SEO monkeys like me often have to deal with clients who are puzzled about the differences between bounce rate and exit rate.
According to its standard definition, the bounce rate is “the percentage of single-page sessions (i.e. sessions in which the person left your site from the entrance page without interacting with the page).”
This is a relevant metric but doesn’t give you the full picture of your performance.
In fact, “for all pageviews to the page,” you must also consider the exit rate, which “is the percentage that were the last (page) in the session,” according to Google Analytics. More broadly, the exit rate takes into account the “path journey”, also known as “funnel path” of the user, which:
- Must be accurately optimised
- Would tell you whether your website is friendly or not.
(Click here if you want to know more about funnel paths.)
You can control the funnel path, in which case you’d likely be able to push the user straight to the item you want to sell, or to the news you want him to read.
High Or Low?
A high bounce bate does not always indicate a bad performance.
Take a blog or a news platform, either of which may have high bounce rates in the event that after a Google search, the reader finds what it wants, reads it, and walks away. But if the platform in question is that of an e-commerce business, a high bounce rate could mean that the user had not managed to find what he was looking for.
A less direct reading of this metric suggests that it is also a gauge of how long you stay on a single page.
Remember that cookies, depending on the original set-up of the tracking code of Analytics, could alter your findings, and in some cases could even consider as new all the sessions that last more than 30 minutes — which, in turn, would push up your bounce rate.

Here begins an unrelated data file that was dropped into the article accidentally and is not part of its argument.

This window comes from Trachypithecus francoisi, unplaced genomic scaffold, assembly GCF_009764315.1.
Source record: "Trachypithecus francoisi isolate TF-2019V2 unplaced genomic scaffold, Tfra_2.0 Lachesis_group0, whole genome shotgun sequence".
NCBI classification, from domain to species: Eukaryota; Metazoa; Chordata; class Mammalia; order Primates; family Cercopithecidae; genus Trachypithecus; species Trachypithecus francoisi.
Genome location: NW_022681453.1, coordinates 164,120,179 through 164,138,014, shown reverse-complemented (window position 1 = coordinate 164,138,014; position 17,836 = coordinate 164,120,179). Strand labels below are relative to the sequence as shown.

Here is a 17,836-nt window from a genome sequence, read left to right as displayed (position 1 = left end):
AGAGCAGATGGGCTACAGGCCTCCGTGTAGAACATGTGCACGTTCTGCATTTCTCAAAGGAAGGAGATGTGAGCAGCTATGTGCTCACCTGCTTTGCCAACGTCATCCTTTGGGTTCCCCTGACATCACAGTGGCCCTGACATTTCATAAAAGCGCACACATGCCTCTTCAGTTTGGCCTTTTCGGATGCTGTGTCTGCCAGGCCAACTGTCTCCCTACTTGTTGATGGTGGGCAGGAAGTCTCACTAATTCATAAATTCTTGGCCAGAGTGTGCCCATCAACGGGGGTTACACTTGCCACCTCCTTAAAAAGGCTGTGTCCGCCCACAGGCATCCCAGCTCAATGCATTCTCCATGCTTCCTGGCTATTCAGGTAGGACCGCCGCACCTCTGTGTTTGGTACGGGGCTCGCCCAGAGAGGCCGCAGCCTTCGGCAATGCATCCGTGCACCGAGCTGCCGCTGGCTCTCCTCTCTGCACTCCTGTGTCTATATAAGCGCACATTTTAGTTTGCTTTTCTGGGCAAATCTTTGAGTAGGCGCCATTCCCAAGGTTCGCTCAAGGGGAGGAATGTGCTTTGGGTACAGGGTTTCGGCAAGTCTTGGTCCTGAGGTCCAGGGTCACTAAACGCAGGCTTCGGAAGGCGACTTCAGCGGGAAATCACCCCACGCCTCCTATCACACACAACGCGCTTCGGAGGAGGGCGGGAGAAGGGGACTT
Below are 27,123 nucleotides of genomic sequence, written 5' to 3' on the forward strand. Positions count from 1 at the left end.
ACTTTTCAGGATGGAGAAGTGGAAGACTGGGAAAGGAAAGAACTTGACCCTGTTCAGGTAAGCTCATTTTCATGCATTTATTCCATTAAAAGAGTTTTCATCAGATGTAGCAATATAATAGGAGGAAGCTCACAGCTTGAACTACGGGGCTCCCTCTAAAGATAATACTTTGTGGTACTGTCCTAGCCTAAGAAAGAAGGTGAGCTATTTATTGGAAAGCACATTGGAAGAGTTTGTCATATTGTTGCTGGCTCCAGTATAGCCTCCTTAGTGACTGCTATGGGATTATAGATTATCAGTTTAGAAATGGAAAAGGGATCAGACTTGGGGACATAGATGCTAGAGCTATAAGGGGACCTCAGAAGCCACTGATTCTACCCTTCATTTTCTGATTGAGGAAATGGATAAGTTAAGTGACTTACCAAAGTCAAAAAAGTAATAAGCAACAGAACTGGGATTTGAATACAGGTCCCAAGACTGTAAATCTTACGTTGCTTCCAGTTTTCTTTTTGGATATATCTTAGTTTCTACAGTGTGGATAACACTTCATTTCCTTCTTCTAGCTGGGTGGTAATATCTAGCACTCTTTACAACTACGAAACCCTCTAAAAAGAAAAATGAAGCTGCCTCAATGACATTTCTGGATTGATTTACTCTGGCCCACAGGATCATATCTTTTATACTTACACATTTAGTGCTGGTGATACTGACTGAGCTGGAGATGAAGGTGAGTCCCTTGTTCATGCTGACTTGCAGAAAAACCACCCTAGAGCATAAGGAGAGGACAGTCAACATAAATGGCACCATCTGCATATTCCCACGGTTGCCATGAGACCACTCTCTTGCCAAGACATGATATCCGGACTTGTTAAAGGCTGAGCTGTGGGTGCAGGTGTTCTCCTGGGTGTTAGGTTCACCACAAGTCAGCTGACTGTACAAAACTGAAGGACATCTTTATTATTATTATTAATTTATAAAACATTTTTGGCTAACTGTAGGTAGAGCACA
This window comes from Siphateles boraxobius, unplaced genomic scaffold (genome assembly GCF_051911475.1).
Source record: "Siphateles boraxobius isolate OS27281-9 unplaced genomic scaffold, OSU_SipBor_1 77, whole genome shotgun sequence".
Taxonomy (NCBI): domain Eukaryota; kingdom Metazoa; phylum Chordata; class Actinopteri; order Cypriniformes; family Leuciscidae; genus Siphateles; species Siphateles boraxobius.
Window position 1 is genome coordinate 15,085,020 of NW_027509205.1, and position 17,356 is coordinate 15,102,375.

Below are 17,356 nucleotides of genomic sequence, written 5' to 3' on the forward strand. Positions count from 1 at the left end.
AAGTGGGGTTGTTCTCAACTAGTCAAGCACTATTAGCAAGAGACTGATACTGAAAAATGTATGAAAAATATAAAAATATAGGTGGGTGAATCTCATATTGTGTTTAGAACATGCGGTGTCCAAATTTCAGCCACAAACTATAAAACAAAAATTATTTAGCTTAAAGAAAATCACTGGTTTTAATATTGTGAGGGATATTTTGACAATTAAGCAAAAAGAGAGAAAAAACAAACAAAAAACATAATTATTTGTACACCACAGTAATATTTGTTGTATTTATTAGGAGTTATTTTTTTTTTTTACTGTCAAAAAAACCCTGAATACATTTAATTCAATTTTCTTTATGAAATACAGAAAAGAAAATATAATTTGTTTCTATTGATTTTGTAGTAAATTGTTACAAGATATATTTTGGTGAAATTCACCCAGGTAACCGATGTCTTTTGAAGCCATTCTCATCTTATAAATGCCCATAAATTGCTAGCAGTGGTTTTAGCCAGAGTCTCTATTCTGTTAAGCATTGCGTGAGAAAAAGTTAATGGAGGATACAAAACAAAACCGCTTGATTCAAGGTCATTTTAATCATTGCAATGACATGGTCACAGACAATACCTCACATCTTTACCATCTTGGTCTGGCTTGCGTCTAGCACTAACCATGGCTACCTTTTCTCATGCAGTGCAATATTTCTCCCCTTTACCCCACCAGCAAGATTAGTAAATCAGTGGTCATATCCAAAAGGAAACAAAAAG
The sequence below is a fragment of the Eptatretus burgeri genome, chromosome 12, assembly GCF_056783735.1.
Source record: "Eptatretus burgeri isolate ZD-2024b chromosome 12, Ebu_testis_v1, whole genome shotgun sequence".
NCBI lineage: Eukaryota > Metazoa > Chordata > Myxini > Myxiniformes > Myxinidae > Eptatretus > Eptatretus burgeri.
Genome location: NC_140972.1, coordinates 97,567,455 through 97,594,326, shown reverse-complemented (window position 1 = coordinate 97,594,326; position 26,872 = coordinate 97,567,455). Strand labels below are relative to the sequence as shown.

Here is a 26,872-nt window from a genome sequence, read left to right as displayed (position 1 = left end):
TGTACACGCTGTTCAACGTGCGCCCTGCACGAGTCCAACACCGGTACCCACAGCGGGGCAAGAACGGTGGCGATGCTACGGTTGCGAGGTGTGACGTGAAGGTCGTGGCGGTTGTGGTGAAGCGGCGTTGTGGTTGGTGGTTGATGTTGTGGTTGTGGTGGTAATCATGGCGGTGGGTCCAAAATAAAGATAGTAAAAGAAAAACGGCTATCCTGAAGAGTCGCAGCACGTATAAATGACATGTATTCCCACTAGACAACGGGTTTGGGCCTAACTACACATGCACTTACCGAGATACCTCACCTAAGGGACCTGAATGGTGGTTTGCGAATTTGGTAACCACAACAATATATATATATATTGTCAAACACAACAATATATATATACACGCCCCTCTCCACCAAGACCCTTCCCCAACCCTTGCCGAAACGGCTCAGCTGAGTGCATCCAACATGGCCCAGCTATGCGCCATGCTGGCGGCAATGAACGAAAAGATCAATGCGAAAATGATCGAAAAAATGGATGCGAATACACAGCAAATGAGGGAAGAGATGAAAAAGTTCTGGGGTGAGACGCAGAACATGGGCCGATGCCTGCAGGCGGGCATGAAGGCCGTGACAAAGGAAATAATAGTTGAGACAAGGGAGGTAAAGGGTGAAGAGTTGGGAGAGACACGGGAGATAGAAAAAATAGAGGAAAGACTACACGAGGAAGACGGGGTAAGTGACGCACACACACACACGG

- Your website structure must be tested by SEO agents in order to secure “usability” — how easy your platform actually is for users.
- Remember that internal links should favour engagement and path journey, use them!
- SEO agents could help you determine whether Google Analytics’ tracking codes are correctly set up on each page. Otherwise, all the data associated to bounce rate and exit rate must be adjusted.
- Apply filters on Google Analytics to prevent fake visits (e.g. robots).
The first step, of course, is a SEO audit of your platform by your favourite SEO monkeys at Hedging Beta!
For a free or premium SEO audit please contact us at firstname.lastname@example.org.
Think it’s also important to differentiate between “forward bounces” (where the user clicks on an external link within the page being viewed) and “backward bounces” (where the user hits the “back” button) – though as far as I am aware Google Analytics does not seem make this kind of distinction..
Thanks for your comment Dr RWP. You can use Google Analytics Events to track “forward bounces”.
“Backward bounces” are not considered as “bounces” if the previous page is hosted on the same domain (it also depends on GA cookies bounce time set-up).